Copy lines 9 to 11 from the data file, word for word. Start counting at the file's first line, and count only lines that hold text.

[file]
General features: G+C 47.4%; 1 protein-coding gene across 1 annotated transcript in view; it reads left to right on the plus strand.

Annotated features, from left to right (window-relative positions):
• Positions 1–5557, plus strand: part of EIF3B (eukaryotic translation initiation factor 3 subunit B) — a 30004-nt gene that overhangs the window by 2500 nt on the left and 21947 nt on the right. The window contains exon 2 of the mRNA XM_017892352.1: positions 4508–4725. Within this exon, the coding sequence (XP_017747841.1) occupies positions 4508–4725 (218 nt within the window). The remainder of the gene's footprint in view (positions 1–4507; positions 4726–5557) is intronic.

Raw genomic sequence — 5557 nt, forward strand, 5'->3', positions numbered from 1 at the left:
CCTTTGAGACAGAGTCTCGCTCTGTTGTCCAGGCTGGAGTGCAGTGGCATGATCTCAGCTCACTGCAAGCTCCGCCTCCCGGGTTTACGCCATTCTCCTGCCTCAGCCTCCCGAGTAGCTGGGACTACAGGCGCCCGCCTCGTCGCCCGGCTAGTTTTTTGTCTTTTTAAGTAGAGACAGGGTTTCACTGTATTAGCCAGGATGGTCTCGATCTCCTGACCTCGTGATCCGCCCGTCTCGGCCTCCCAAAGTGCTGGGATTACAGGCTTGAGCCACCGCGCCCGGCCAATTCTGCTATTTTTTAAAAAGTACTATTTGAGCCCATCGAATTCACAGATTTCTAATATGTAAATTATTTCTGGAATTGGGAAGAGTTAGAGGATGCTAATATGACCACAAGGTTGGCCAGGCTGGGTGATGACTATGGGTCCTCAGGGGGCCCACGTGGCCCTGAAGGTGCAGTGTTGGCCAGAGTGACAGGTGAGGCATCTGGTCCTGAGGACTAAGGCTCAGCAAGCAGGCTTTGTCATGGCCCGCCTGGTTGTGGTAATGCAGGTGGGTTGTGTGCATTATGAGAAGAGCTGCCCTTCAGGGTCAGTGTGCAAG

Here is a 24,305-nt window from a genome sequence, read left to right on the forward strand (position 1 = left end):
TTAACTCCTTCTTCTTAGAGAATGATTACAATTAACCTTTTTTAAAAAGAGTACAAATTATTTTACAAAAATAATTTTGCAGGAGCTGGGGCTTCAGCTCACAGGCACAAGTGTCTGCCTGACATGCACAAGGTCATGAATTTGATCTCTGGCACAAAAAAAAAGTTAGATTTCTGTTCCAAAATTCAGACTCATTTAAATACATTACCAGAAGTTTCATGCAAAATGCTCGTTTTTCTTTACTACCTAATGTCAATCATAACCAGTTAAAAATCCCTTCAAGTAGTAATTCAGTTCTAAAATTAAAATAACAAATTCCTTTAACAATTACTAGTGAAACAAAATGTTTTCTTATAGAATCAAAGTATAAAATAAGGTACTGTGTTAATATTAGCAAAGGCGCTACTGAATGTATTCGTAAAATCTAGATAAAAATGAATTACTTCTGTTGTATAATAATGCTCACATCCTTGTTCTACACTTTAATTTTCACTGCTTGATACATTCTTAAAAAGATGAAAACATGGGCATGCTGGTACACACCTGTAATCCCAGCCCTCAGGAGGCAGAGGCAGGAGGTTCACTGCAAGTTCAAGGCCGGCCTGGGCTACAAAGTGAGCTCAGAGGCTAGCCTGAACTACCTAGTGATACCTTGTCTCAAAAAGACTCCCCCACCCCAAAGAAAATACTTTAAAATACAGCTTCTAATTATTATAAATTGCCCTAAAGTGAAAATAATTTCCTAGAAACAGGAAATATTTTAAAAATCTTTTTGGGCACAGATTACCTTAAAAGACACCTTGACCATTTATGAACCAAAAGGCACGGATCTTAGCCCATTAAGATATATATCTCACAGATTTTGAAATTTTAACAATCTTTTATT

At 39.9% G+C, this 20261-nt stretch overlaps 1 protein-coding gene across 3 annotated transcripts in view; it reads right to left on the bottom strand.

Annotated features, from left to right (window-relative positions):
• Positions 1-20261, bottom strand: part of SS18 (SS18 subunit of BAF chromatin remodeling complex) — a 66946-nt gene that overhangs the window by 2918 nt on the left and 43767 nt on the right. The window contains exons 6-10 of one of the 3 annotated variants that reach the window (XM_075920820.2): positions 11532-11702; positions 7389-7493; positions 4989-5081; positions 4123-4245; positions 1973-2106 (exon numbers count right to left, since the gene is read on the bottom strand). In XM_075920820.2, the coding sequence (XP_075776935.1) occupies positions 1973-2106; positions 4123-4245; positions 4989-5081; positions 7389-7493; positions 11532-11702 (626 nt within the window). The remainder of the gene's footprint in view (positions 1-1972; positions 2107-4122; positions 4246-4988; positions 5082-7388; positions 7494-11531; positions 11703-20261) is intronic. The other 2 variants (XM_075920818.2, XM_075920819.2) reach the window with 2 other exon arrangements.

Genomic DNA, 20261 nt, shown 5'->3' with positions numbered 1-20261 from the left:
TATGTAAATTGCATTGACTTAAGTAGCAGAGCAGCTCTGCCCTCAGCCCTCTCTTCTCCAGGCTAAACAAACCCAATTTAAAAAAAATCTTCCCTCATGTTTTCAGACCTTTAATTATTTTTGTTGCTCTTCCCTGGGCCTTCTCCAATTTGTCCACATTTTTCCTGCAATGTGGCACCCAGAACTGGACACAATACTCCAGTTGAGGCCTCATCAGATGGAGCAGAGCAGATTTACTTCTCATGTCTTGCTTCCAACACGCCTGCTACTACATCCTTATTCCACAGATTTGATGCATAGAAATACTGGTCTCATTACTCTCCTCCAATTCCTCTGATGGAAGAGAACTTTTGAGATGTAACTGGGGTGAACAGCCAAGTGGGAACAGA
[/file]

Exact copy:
Annotated features, from left to right (window-relative positions):
• Positions 1-20261, bottom strand: part of SS18 (SS18 subunit of BAF chromatin remodeling complex) — a 66946-nt gene that overhangs the window by 2918 nt on the left and 43767 nt on the right. The window contains exons 6-10 of one of the 3 annotated variants that reach the window (XM_075920820.2): positions 11532-11702; positions 7389-7493; positions 4989-5081; positions 4123-4245; positions 1973-2106 (exon numbers count right to left, since the gene is read on the bottom strand). In XM_075920820.2, the coding sequence (XP_075776935.1) occupies positions 1973-2106; positions 4123-4245; positions 4989-5081; positions 7389-7493; positions 11532-11702 (626 nt within the window). The remainder of the gene's footprint in view (positions 1-1972; positions 2107-4122; positions 4246-4988; positions 5082-7388; positions 7494-11531; positions 11703-20261) is intronic. The other 2 variants (XM_075920818.2, XM_075920819.2) reach the window with 2 other exon arrangements.

Genomic DNA, 20261 nt, shown 5'->3' with positions numbered 1-20261 from the left: